#KLOGD="-x"
KLOGD="-x -c 6"

My fix to suppress the same messages from /var/log/syslog was to change the kernel priority in /etc/syslog.conf allowing them to still be logged go to /var/log/messages:

#*.*;auth,authpriv.none -/var/log/syslog
*.notice;auth,authpriv.none -/var/log/syslog

Happy Sparc Hacking!

8 thoughts on “Debian on Sunfire V120

  1. Pingback: hep-cat.de » Sonniges Spielzeug: Hummingbird IIe

  2. sean

    Everything went fine for me up to the point the installer got past the initial questions about language and location. For some reason it then tries to load usb-storage and the kernel crashes :( Trying to find out how to nfs boot instead now.

    Reply
  3. Pingback: debian on a sunfire v240 « lithostech.com

  4. jamie trenchard

    I would be concerned about the logs still getting rubbish written to them. Do I have basis for this concern or am I just worrying for no reason?

    In my netra, I’ve forced eth1 into 100mbps full duplex, plugged a loopback adaptor in, and downed eth1. Driver thinks theres a cable in, so it doesn’t bother with forcing negotiation. ;)

    Reply
  5. [OvO]wl

    Same thing happened to me, the installer probes USB storage then crashes. But once it actually got past that stage so there must be a way around it!!

    The problem then was I couldn’t get debian to recognise an official mirror, even when i gave it the mirror, it couldn’t see the mirror at all, I will try again tonight.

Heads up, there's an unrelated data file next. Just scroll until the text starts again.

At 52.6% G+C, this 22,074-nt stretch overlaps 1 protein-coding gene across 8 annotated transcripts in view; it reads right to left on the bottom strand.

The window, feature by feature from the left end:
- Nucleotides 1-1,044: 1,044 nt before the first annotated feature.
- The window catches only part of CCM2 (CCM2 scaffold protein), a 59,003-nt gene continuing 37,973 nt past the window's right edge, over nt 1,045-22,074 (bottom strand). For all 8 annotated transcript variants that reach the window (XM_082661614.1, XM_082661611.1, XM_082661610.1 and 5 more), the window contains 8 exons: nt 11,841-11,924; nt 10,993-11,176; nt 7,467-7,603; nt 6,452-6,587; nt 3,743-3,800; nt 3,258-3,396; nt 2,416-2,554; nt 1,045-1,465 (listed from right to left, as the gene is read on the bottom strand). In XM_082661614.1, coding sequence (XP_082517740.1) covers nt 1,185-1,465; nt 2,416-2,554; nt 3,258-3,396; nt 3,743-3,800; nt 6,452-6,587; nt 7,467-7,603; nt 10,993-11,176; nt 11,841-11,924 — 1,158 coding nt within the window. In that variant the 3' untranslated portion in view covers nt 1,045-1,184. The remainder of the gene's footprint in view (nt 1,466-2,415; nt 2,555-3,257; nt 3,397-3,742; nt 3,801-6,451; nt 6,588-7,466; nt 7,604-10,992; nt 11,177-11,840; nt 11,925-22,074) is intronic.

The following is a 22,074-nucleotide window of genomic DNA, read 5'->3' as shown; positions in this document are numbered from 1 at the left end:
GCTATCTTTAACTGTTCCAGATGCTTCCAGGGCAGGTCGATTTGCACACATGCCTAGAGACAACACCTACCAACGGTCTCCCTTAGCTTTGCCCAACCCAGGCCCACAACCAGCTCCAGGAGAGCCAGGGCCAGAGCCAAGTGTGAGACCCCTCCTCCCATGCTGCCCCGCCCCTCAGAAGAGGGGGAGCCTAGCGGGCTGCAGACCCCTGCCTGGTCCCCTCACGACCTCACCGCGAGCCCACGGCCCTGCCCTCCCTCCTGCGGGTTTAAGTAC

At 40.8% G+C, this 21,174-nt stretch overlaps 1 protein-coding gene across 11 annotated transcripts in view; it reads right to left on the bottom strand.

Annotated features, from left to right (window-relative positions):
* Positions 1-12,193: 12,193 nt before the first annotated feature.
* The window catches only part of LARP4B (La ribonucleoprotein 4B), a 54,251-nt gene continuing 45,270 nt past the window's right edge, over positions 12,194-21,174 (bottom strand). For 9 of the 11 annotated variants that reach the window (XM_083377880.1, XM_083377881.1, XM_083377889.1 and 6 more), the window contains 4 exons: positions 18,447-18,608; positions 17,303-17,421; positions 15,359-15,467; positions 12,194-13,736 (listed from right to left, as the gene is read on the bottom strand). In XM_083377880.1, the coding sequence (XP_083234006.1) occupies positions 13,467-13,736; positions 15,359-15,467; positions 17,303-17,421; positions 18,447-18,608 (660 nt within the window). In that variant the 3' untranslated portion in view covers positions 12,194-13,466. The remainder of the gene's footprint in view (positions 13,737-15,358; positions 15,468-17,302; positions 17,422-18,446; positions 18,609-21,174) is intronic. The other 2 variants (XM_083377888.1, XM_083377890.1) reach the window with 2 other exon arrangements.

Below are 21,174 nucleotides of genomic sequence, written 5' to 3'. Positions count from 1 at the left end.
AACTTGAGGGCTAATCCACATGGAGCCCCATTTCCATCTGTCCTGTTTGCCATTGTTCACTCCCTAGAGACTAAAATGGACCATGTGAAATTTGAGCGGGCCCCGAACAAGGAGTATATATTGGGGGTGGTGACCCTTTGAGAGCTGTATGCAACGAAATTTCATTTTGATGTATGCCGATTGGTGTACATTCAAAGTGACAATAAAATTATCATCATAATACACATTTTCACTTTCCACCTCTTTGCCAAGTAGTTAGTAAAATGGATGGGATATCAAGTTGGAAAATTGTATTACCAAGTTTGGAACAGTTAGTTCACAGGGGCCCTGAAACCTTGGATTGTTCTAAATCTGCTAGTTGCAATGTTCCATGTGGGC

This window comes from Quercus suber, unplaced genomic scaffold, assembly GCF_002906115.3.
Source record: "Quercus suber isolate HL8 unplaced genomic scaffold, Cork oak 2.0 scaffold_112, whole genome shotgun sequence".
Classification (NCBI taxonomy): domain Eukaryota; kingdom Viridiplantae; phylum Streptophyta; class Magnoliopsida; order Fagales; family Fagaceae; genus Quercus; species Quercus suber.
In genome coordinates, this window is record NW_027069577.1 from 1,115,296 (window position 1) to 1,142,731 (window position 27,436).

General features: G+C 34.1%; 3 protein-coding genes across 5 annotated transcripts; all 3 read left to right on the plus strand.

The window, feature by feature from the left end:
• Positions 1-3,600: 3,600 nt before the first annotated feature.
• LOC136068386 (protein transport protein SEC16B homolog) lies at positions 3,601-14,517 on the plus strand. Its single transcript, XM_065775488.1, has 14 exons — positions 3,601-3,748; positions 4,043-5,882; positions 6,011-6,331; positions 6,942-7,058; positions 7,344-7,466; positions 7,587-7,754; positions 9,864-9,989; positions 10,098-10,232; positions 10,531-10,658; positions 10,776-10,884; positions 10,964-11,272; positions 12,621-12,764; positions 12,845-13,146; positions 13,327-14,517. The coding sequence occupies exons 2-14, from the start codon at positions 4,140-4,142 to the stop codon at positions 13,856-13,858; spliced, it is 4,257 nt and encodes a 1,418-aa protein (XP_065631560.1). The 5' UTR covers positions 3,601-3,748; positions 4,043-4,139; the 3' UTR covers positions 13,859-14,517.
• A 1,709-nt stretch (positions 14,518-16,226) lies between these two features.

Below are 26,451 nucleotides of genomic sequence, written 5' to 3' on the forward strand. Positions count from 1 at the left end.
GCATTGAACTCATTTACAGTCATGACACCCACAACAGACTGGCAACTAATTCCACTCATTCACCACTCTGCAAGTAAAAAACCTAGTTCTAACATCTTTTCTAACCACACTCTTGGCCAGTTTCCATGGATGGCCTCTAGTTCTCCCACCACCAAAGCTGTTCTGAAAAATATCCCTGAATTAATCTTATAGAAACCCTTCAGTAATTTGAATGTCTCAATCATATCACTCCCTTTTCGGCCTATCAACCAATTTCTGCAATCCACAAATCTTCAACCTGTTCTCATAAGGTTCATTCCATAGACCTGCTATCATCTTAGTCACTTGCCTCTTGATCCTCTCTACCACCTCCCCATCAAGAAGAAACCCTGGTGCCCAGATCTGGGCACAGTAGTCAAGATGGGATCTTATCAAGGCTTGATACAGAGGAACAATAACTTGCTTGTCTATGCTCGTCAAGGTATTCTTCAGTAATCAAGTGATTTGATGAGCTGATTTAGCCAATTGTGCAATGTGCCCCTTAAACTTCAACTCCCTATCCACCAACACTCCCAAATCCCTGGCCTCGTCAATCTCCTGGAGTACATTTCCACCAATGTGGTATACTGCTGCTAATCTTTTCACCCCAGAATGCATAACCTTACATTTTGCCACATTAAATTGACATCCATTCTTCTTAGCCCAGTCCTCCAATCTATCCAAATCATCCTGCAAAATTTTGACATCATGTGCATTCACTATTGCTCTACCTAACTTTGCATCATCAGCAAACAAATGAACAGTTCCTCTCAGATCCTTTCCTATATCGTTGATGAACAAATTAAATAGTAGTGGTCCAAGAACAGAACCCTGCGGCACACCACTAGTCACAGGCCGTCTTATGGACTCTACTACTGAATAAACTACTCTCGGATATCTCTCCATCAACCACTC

Reply
  6. [OvO]wl

    Further update about the kernel panic issue. When you are going through the configure network stage of the installation, unplug all the network cables (apart from LOM) from the V120. The Aiee crash thing happens when a network card receives a packet while the network cards are being initialized.

    So unplug the network cards while the hardware is being configured and the network card is being configured and Debian wont kernel panic. Replug the network cards afterwards ;)

    Reply
  7. magvar

    Thanks so much for this guide! Since installation didn’t work out even if I left the network cables unplugged until after network configuration was completed, I continued looking for a tip.

    This is what solved it for me;
    http://old.nabble.com/Re%3A-Problem-with-a-SunFire-V120—-Kernel-panics-when-trying-to–install-p32278745.html

    Plug two network cables in. When the installation screen appears, unplug the cable connected to NET0, leave NET1 plugged in and choose “eth1″ as the primary interface to use in the Debian installation. The result: No problems while installing.

    Reply

Leave a Reply

Your email address will not be published. Required fields are marked *

You may use these HTML tags and attributes: <a href="" title=""> <abbr title=""> <acronym title=""> <b> <blockquote cite=""> <cite> <code> <del datetime=""> <em> <i> <q cite=""> <strike> <strong>